When it was first marketed in early 1899, the Columbia Graphophone Type Q was the least expensive phonograph offered by any of the major manufacturers. As inexpensive as it was -- $5 -- it still represented a fairly serious investment for the average worker, equivalent to over $100 today. It was a simple machine with an open motor, however it was a well-made and reliable phonograph which proved to be extremely popular.

The basic $5 Type Q had no provision to protect the machine and make it easier to carry around. For that Columbia offered two options. For an additional $1 a customer could purchase the Type QB, pictured here. This consisted of a Type Q Graphophone fitted into a cardboard box with simulated leather cover, red lining and a leather handle on top. The front is embellished with a gold "The Graphophone" imprint. (The original catalog boasted "When closed, the case resembles a camera in size and finish, and is very neat.") The QB is by far the rarest version because the cardboard box was fragile and ill-suited to withstand the rigors of years of handling and environmental damage. Consequently very few survive today.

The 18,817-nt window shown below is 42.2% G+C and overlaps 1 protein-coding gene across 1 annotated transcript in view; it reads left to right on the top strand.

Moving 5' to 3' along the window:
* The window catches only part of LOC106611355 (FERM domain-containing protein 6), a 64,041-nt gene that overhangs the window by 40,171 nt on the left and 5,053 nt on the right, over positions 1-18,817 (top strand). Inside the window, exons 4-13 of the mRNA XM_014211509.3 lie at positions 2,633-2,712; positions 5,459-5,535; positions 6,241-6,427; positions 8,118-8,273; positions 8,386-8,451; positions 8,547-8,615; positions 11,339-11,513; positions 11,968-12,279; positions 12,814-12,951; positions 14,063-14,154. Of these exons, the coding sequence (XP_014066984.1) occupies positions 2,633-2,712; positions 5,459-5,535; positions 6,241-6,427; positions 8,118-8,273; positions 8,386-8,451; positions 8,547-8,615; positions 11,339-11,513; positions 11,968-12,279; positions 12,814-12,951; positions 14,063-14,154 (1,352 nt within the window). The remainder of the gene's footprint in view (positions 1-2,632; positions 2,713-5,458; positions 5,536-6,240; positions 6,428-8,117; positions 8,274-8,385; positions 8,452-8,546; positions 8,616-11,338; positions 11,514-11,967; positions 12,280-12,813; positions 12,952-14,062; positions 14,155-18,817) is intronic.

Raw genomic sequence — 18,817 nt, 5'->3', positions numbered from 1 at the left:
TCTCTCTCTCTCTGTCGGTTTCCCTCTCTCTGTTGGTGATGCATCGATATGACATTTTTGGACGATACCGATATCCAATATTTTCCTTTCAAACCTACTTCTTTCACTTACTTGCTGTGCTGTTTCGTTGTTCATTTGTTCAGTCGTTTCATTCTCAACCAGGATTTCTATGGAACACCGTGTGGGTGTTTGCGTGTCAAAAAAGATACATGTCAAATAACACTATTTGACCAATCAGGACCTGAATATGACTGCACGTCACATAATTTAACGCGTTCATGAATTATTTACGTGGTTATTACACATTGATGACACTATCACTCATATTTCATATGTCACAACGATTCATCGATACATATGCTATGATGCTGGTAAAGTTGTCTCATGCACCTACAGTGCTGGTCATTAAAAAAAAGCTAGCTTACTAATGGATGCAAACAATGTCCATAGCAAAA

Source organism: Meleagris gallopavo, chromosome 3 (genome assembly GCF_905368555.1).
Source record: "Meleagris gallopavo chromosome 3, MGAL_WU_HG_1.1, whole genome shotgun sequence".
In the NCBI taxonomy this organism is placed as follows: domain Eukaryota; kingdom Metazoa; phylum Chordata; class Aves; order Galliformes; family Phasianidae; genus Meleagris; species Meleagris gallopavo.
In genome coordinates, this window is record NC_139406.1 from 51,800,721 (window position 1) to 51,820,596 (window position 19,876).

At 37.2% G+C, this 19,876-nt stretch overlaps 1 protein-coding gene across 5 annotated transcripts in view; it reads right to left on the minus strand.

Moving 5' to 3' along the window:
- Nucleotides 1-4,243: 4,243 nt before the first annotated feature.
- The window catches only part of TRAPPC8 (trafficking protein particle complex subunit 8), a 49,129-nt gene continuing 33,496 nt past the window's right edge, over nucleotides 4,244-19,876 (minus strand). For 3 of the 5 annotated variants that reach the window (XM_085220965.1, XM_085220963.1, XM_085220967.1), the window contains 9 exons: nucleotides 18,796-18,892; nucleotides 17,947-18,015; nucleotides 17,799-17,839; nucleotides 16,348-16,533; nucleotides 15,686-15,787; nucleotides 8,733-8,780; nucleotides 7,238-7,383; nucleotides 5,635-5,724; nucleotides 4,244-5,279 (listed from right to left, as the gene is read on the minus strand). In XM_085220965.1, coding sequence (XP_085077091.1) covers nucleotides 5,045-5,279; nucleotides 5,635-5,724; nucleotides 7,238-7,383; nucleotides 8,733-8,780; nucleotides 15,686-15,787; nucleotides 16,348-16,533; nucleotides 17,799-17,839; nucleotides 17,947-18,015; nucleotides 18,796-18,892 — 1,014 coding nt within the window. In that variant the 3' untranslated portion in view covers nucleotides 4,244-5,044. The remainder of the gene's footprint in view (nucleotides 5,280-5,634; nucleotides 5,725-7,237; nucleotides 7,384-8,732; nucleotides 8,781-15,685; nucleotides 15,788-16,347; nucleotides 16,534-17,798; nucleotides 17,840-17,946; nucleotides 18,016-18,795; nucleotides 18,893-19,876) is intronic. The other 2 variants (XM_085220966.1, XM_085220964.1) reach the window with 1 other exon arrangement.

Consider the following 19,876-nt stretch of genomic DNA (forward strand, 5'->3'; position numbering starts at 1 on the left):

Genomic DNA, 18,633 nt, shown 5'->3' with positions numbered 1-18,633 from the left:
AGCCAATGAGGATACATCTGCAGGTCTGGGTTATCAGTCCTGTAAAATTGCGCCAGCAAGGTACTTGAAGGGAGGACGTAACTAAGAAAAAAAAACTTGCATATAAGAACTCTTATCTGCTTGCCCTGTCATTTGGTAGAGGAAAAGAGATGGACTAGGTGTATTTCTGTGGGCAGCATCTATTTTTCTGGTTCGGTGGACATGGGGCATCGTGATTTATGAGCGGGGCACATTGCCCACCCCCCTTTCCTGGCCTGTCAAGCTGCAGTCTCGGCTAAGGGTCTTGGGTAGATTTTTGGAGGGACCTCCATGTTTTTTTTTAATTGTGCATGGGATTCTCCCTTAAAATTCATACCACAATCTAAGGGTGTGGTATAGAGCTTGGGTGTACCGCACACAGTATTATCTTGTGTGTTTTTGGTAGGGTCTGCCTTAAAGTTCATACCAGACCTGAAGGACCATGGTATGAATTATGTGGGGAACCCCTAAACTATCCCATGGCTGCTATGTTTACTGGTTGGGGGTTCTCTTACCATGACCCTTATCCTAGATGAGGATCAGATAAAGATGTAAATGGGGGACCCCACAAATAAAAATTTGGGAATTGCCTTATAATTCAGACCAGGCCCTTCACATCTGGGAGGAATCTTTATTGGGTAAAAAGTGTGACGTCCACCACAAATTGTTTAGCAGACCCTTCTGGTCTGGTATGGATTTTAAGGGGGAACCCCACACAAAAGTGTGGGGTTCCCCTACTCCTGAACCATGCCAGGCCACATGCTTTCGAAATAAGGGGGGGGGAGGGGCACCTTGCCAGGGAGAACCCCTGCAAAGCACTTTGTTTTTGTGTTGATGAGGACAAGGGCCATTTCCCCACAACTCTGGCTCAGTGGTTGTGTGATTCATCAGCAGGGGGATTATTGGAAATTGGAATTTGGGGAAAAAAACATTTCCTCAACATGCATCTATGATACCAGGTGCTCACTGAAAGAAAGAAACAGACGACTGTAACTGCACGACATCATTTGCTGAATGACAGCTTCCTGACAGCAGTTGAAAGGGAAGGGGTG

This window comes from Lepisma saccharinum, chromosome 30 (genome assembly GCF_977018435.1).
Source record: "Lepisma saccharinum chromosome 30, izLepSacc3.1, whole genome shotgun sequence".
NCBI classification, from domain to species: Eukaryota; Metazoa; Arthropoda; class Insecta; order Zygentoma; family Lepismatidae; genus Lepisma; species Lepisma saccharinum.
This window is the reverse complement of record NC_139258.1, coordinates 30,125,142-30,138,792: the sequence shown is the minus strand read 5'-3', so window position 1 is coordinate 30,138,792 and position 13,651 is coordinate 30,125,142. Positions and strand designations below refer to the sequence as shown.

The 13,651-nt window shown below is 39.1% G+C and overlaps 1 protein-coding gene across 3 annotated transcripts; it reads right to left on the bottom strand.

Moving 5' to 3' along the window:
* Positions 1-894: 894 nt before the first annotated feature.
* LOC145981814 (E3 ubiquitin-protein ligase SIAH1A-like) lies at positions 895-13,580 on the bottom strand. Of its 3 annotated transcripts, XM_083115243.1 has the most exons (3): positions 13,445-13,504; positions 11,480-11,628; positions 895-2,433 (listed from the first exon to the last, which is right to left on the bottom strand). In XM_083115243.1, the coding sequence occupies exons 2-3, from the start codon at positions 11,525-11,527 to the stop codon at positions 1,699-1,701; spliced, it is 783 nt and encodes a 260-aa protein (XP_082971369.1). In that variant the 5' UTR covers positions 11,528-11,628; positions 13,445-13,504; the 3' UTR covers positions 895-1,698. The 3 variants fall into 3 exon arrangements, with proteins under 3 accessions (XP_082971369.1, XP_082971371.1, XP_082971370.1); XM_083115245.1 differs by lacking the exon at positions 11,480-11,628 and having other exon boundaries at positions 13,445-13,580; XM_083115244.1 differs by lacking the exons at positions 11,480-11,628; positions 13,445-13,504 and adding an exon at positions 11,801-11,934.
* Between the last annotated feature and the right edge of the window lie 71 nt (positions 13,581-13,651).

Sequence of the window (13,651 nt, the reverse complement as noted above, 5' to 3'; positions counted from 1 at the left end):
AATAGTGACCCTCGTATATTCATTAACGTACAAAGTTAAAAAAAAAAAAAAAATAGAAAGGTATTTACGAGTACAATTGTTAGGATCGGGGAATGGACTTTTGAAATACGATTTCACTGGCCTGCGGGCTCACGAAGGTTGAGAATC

For $7.50 Columbia offered the Type QC (later called QA), as shown below, mounted to a wooden base with typical bent oak cover. This was a very popular option and it is found quite commonly with a light oak finish. The intense dark green color of the cover and base shown here is quite unusual, however. Both Columbia and Edison used green oak finishes in the early 20th century although it is very rare to see one as darkly colored as this Type QA. It is hard to imagine how this color would fit into Victorian decor. It proved to be quite unpopular and was soon discontinued, supplanted by light or dark ('antique') oak finishes.

Two styles of the Type Q were made. The earliest, as seen in the Type QB at the top of this page, had a brushed steel base and a solid key. In 1901 the machine was redesigned with a 'japanned' black base with gilt striping and a filigreed key, like this Type QA above. The support for the governor was moved from the base to the motor assembly.